How Pica Is Treated

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Pica is the persistent ingestion of non-nutritive substances such as paint chips, dirt, paper, or hair for more than one month, which often occurs in childhood and during pregnancy.

Treatment for pica will address several areas. Your doctor will look for illness or injury from eating nonfood items and address the underlying cause of a pica diagnosis.

There are currently few evidence-based treatments for pica, and research into this area is limited. Historically, interventions have focused on a variety of methods to reduce or eliminate pica.

A small toddler boy on beach on summer holiday, sticking out tongue

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There are several possible complications for those who have pica, including:

  • Malnutrition
  • Intestinal obstruction
  • Intestinal infections or parasites from soil
  • Anemia
  • Constipation and abdominal problems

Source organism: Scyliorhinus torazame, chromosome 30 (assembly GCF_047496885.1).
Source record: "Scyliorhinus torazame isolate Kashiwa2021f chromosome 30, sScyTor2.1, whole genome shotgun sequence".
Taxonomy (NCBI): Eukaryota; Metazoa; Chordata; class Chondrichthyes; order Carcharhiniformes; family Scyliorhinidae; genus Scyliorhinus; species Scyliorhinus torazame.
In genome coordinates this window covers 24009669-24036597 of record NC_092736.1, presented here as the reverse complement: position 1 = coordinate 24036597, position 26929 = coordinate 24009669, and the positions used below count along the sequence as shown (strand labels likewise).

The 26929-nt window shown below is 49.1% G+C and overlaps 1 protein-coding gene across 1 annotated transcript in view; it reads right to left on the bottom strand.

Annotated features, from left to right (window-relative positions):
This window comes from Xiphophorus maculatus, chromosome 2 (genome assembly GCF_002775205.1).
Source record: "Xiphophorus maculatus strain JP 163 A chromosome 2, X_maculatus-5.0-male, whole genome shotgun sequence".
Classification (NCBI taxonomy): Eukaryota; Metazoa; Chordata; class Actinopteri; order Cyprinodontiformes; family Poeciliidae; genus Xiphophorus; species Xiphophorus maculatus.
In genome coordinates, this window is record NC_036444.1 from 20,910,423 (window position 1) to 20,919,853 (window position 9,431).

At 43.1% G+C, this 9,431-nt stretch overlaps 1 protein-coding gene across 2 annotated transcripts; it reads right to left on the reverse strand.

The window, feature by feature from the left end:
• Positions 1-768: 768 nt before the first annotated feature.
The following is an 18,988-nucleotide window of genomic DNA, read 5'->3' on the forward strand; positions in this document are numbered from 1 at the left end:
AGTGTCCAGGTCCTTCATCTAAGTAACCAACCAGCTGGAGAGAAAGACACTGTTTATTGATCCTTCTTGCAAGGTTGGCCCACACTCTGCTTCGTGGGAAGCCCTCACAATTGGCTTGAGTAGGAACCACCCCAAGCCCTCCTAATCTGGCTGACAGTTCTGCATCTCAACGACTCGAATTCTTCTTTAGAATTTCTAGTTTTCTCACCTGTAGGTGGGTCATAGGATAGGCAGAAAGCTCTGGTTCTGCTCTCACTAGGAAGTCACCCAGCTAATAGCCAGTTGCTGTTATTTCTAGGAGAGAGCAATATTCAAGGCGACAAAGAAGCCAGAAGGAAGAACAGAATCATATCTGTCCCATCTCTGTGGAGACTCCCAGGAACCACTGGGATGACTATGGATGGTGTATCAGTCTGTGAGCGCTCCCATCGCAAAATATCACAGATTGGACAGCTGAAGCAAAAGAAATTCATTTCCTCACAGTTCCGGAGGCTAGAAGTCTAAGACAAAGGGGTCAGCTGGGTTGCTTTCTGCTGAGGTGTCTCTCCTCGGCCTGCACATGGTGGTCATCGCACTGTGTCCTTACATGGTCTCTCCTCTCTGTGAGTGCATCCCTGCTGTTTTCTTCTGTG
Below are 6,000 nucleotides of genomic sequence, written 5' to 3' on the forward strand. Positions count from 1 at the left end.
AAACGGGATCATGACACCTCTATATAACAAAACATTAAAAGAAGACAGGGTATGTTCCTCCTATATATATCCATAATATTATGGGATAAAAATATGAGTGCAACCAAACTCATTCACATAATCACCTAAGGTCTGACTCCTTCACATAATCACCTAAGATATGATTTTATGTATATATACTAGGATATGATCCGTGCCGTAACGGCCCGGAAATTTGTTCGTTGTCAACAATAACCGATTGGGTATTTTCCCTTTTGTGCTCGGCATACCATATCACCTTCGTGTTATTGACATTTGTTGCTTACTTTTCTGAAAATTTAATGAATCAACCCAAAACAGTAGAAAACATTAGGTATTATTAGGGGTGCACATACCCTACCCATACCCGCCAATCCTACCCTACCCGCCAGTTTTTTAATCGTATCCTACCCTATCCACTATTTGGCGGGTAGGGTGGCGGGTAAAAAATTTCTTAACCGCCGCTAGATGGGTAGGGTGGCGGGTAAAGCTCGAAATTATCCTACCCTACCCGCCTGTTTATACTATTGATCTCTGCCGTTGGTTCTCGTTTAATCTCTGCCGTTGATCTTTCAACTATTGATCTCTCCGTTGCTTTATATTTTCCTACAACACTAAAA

Prescription Medications

The first-line treatment for pica involves testing for mineral or nutrient deficiencies and correcting those.

Pica is commonly seen in individuals with iron deficiency. In many cases, concerning eating behaviors disappear as deficiencies are corrected.

Medications may also be used to treat the effects of eating nonfood items. Some medications a doctor may prescribe include:

  • Nutritional supplements for vitamin and mineral deficiencies
  • Medications for constipation or diarrhea caused by ingestion of nonfood items
  • Antibiotic or antiparasitic treatment for infections caused by eating contaminated soil or feces